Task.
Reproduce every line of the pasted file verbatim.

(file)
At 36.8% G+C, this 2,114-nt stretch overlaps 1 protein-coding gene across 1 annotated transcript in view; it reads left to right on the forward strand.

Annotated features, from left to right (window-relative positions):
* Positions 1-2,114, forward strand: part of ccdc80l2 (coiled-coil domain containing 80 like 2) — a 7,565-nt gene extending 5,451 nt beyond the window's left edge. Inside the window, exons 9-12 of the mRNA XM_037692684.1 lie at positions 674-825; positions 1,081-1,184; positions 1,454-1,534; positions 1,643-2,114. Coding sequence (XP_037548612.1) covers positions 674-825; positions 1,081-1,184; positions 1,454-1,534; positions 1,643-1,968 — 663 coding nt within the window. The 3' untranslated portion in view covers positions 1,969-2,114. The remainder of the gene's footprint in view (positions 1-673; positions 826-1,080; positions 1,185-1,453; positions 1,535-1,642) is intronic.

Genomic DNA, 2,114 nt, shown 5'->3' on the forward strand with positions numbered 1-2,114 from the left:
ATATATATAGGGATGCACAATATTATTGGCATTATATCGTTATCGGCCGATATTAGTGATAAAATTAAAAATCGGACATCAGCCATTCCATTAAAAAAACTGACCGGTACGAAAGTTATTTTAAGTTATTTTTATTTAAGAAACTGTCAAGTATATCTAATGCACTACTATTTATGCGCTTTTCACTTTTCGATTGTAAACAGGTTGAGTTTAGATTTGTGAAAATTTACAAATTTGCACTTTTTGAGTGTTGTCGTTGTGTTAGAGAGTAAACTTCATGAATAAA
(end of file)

At 36.8% G+C, this 2,114-nt stretch overlaps 1 protein-coding gene across 1 annotated transcript in view; it reads left to right on the forward strand.

Annotated features, from left to right (window-relative positions):
* Positions 1-2,114, forward strand: part of ccdc80l2 (coiled-coil domain containing 80 like 2) — a 7,565-nt gene extending 5,451 nt beyond the window's left edge. Inside the window, exons 9-12 of the mRNA XM_037692684.1 lie at positions 674-825; positions 1,081-1,184; positions 1,454-1,534; positions 1,643-2,114. Coding sequence (XP_037548612.1) covers positions 674-825; positions 1,081-1,184; positions 1,454-1,534; positions 1,643-1,968 — 663 coding nt within the window. The 3' untranslated portion in view covers positions 1,969-2,114. The remainder of the gene's footprint in view (positions 1-673; positions 826-1,080; positions 1,185-1,453; positions 1,535-1,642) is intronic.

Genomic DNA, 2,114 nt, shown 5'->3' on the forward strand with positions numbered 1-2,114 from the left:
ATATATATAGGGATGCACAATATTATTGGCATTATATCGTTATCGGCCGATATTAGTGATAAAATTAAAAATCGGACATCAGCCATTCCATTAAAAAAACTGACCGGTACGAAAGTTATTTTAAGTTATTTTTATTTAAGAAACTGTCAAGTATATCTAATGCACTACTATTTATGCGCTTTTCACTTTTCGATTGTAAACAGGTTGAGTTTAGATTTGTGAAAATTTACAAATTTGCACTTTTTGAGTGTTGTCGTTGTGTTAGAGAGTAAACTTCATGAATAAA